• Ray_Harwick

      I’ve been laughing at your post a llllll evening. Thanks.

    • Traveler

      Priceless. MSM at its best. With supposed impartial media so inept, how can we blame Faux? At least we can turn the channel away from them.

  • Sinan

    The national news media is filled with one empty suit after another. Most of the regular posters on FF could do a better job at punditry than any of these hacks. Frum himself is far superior to any of the right wing nuts who keep getting air time in an Alice in Wonderland skit where you get to keep saying anything you want and no one ever calls you on your bullsh_t. It is a club for self-promotion with not a single shred of integrity among them. Of all the young educated folks in the world to put on TV it just happens that Like Russert is the best one? Now a Clinton kid gets a shot. Can we drag up a stuffed version of Reagan and put a microphone in his mouth so he can lip synch on Fox News? Our media is a joke, total corporate hijacking intended to provide drivel at the lowest costs possible without any associated duty as the fourth estate. Thankfully there are blogs like this around or thinking men and women could honestly believe that the nation is filled with severely handicapped mental midgets.

  • lizerdmonk

    What a disgrace all these politicians can’t do there jobs and govern our country for our best interest and just are out for there own special interest. The whole thing is shameful and they all should be held accountable on both sides of the aisle and voted out of office. It’s time for us the People to do something about it.

    • Bingham

      Well, it’s a good thing that you’re capable of higher-level cognition, lizerdmonk, because that’s what separates You from Them. Luckily for us, them’s too stupid to catch on.

  • ottovbvs

    This committee was a leftover from the completely Republican manufactured debt ceiling crisis which did considerable harm to our country but as events unfold one begins to understand just how smart the president was. He got the debt ceiling raised until the election is safely out of the way in return for a few modest cuts and this committee which if it failed locked us into 1.2 trillion of cuts that don’t happen until after the election and almost half of which fall on defense. Now Republicans want to try and renege on this deal he’s threatening to veto any attempts to overturn these deficit reducing cuts. He’s got the GOP between a rock and hard place for the next year. True they have the potential to block legislation to keep the government functioning, extending the payroll tax holiday, extending unemployment benefit etc but this is going to put them on the wrong side of a lot of highly emotive arguments. It’s been said before but Obama is playing chess while these jokers are playing checkers.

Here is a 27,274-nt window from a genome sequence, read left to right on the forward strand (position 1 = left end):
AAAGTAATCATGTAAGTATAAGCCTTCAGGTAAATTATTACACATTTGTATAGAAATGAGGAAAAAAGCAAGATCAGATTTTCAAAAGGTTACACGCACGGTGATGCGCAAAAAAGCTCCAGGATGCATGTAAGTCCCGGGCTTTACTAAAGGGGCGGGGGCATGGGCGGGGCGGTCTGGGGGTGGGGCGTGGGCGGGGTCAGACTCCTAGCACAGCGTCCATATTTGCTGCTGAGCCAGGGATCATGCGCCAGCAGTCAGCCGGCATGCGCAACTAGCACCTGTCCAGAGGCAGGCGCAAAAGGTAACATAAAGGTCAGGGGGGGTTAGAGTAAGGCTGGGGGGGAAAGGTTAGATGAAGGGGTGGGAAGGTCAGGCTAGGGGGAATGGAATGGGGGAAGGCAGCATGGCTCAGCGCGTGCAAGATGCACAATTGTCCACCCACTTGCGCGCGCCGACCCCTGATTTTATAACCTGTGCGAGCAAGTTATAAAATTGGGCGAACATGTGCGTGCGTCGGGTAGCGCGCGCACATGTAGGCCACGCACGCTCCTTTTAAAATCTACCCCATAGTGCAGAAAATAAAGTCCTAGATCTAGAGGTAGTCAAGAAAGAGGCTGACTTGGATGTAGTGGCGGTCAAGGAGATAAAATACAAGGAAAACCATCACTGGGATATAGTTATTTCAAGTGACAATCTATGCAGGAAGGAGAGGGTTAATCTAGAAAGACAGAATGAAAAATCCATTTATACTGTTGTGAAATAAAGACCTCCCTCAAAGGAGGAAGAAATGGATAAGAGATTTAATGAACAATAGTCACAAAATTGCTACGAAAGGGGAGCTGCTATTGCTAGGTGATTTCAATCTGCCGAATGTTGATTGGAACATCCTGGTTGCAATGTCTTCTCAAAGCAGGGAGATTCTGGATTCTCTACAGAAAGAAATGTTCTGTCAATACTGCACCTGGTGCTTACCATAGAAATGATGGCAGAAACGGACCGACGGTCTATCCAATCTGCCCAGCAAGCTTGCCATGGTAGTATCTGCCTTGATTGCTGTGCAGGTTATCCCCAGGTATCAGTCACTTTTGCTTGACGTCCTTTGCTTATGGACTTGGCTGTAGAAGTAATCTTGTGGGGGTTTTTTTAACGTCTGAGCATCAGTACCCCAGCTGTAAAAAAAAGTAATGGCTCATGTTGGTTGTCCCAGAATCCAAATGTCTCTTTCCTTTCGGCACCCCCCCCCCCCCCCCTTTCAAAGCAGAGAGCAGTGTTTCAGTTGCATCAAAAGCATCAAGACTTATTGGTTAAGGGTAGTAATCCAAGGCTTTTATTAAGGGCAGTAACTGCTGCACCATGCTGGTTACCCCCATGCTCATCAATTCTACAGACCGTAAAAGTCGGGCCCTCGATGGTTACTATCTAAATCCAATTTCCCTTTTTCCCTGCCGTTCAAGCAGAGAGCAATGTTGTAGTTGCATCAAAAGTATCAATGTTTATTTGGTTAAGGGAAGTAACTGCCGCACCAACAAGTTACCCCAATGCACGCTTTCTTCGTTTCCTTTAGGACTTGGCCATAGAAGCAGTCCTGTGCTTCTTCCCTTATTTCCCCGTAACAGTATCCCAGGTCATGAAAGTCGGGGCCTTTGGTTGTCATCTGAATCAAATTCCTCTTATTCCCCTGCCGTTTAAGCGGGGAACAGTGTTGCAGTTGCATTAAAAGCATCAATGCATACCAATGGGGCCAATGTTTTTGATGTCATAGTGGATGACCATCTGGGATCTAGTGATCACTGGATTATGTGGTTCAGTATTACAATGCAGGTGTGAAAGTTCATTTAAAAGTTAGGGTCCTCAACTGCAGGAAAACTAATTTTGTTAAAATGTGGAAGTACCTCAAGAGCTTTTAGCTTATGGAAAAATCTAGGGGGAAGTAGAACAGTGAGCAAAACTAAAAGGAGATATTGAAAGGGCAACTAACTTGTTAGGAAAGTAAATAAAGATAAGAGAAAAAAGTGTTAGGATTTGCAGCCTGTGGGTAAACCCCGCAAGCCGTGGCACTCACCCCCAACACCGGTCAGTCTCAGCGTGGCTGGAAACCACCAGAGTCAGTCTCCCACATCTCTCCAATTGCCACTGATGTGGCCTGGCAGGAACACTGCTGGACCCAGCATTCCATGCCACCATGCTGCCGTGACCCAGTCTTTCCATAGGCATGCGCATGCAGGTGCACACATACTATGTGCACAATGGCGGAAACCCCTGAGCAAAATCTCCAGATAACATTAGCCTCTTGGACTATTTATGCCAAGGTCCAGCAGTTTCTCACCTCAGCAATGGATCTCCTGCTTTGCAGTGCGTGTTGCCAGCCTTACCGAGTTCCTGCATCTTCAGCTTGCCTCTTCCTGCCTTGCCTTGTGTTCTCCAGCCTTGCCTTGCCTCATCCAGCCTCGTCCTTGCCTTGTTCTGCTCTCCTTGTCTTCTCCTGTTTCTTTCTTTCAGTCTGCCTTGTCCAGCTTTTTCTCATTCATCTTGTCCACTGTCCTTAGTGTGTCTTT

• Bingham

      I’m interested to see how the Republicans will address the divide between those who favor the military-industrial complex and those who favor fiscal restraint. That conversation needs to be had. Now more than ever.

    • Traveler

      And that’s exactly what they will do. As the payroll tax holiday and unemployment benefits run out, the POGers will start to look pretty meanhearted to even the most brain-dead twitchers in the electorate. Couple that with a shutdown again, and independents will start to really wonder. They have truly boxed themselves in and they cannot get out without shooting themselves (and our economy) in the foot. It kind of reminds me of my dog- couldn’t keep from chasing skunks, and kept coming back all stinky. Its just what they do. But tomato sauce baths won’t be enough. I still want to take that Intrade bet.

  • sdspringy

    First of all the concept of the Super Committee was doomed any way. Ten years of cuts could not be forced pass the 2012 elections.

    Secondly the amount, 1.2 TRILLION over 10 years is a joke. That is only 120 BILLION a year. We currently over spend EVERY YEAR 1400 BILLION. So really whats the point, the deficit was not even being reduce by 10%, a very weak effort by any standard.

    Third Democrats demand more revenue and want to raise the tax rates, that is incredibly stupid. GE filed a 57 page tax return reporting 14 BILLION in profits and paid ZERO taxes. Now who really believes that raising the corporate tax rate to 40, 50, 60 percent will result in more tax revenue. Similarly wealthy people pay at a 35% rate, yet Democrats think raising the rate will result in additional revenue. Wealthy people are wealthy because they know how to handle money, anyone really think that raising the rate will result in more revenue???

    So a stalmate is the best possible solution, no additional spending, no additional taxes is probably the best current solution till the Republicans sweep the Dems out of the Senate just like they swept them out of the House in 2010.

    • wileedog

      So tie tax reform into the debate and include the results in the revenue projections. Heck if you get GE paying their full share on 14 Billion in revenue you may not even need to raise the personal income taxes.

      And I’ll never get the current GOP argument that raising revenues wouldn’t be enough to solve our problem so we shouldn’t do it at all. What’s wrong with getting part way there and then trying to find other avenues to finish the job (yes, including entitlement reform)?

  • armstp

    A completely BS post.

    There is only one reason why they could not get a deal done. The Republicans were unwilling to raise any significant amount of revenue. Any other excuse or reason is BS.

    • Traveler